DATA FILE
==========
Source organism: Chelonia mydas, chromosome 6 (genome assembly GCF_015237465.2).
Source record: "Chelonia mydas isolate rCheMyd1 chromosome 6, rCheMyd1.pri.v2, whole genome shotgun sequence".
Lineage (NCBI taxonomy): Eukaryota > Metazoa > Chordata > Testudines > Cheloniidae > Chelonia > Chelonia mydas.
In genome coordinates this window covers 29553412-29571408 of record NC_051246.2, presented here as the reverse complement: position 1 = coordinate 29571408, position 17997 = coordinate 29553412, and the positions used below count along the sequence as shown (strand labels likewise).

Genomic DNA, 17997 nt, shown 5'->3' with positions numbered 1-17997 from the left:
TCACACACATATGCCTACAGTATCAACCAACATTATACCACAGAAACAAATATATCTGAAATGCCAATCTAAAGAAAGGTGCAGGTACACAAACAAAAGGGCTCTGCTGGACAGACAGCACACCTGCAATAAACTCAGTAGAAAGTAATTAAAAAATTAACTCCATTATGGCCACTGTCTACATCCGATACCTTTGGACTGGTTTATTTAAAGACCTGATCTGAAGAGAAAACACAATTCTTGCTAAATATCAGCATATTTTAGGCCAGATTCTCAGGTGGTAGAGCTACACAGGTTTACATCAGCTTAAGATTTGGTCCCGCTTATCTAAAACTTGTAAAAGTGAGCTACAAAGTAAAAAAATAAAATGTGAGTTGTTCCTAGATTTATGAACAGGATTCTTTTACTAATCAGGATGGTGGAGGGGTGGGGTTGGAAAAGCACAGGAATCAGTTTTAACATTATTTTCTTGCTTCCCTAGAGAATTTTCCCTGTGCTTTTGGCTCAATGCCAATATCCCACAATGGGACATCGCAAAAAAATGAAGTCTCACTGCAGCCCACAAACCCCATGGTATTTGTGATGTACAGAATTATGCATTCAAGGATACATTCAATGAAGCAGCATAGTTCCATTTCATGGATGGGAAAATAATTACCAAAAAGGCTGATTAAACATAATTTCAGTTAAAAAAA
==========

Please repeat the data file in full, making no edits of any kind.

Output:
Source organism: Chelonia mydas, chromosome 6 (genome assembly GCF_015237465.2).
Source record: "Chelonia mydas isolate rCheMyd1 chromosome 6, rCheMyd1.pri.v2, whole genome shotgun sequence".
Lineage (NCBI taxonomy): Eukaryota > Metazoa > Chordata > Testudines > Cheloniidae > Chelonia > Chelonia mydas.
In genome coordinates this window covers 29553412-29571408 of record NC_051246.2, presented here as the reverse complement: position 1 = coordinate 29571408, position 17997 = coordinate 29553412, and the positions used below count along the sequence as shown (strand labels likewise).

Genomic DNA, 17997 nt, shown 5'->3' with positions numbered 1-17997 from the left:
TCACACACATATGCCTACAGTATCAACCAACATTATACCACAGAAACAAATATATCTGAAATGCCAATCTAAAGAAAGGTGCAGGTACACAAACAAAAGGGCTCTGCTGGACAGACAGCACACCTGCAATAAACTCAGTAGAAAGTAATTAAAAAATTAACTCCATTATGGCCACTGTCTACATCCGATACCTTTGGACTGGTTTATTTAAAGACCTGATCTGAAGAGAAAACACAATTCTTGCTAAATATCAGCATATTTTAGGCCAGATTCTCAGGTGGTAGAGCTACACAGGTTTACATCAGCTTAAGATTTGGTCCCGCTTATCTAAAACTTGTAAAAGTGAGCTACAAAGTAAAAAAATAAAATGTGAGTTGTTCCTAGATTTATGAACAGGATTCTTTTACTAATCAGGATGGTGGAGGGGTGGGGTTGGAAAAGCACAGGAATCAGTTTTAACATTATTTTCTTGCTTCCCTAGAGAATTTTCCCTGTGCTTTTGGCTCAATGCCAATATCCCACAATGGGACATCGCAAAAAAATGAAGTCTCACTGCAGCCCACAAACCCCATGGTATTTGTGATGTACAGAATTATGCATTCAAGGATACATTCAATGAAGCAGCATAGTTCCATTTCATGGATGGGAAAATAATTACCAAAAAGGCTGATTAAACATAATTTCAGTTAAAAAAA